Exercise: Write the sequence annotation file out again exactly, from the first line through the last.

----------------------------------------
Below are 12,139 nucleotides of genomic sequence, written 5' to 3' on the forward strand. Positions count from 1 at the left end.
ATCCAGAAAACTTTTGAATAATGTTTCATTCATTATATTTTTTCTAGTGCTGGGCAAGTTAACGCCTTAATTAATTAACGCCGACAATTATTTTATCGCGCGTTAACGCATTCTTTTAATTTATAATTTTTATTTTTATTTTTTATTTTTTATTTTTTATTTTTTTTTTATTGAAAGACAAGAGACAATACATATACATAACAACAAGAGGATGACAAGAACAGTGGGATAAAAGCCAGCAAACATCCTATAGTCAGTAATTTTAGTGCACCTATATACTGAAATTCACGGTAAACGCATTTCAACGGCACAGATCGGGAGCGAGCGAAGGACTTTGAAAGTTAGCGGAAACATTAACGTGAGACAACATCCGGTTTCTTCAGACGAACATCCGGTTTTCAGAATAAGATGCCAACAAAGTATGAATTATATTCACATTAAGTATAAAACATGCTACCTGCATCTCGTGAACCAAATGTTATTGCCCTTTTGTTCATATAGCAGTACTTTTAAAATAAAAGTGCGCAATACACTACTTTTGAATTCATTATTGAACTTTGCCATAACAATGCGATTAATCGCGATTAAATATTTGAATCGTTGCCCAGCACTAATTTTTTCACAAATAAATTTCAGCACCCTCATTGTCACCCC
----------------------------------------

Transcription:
Below are 12,139 nucleotides of genomic sequence, written 5' to 3' on the forward strand. Positions count from 1 at the left end.
ATCCAGAAAACTTTTGAATAATGTTTCATTCATTATATTTTTTCTAGTGCTGGGCAAGTTAACGCCTTAATTAATTAACGCCGACAATTATTTTATCGCGCGTTAACGCATTCTTTTAATTTATAATTTTTATTTTTATTTTTTATTTTTTATTTTTTATTTTTTTTTTATTGAAAGACAAGAGACAATACATATACATAACAACAAGAGGATGACAAGAACAGTGGGATAAAAGCCAGCAAACATCCTATAGTCAGTAATTTTAGTGCACCTATATACTGAAATTCACGGTAAACGCATTTCAACGGCACAGATCGGGAGCGAGCGAAGGACTTTGAAAGTTAGCGGAAACATTAACGTGAGACAACATCCGGTTTCTTCAGACGAACATCCGGTTTTCAGAATAAGATGCCAACAAAGTATGAATTATATTCACATTAAGTATAAAACATGCTACCTGCATCTCGTGAACCAAATGTTATTGCCCTTTTGTTCATATAGCAGTACTTTTAAAATAAAAGTGCGCAATACACTACTTTTGAATTCATTATTGAACTTTGCCATAACAATGCGATTAATCGCGATTAAATATTTGAATCGTTGCCCAGCACTAATTTTTTCACAAATAAATTTCAGCACCCTCATTGTCACCCC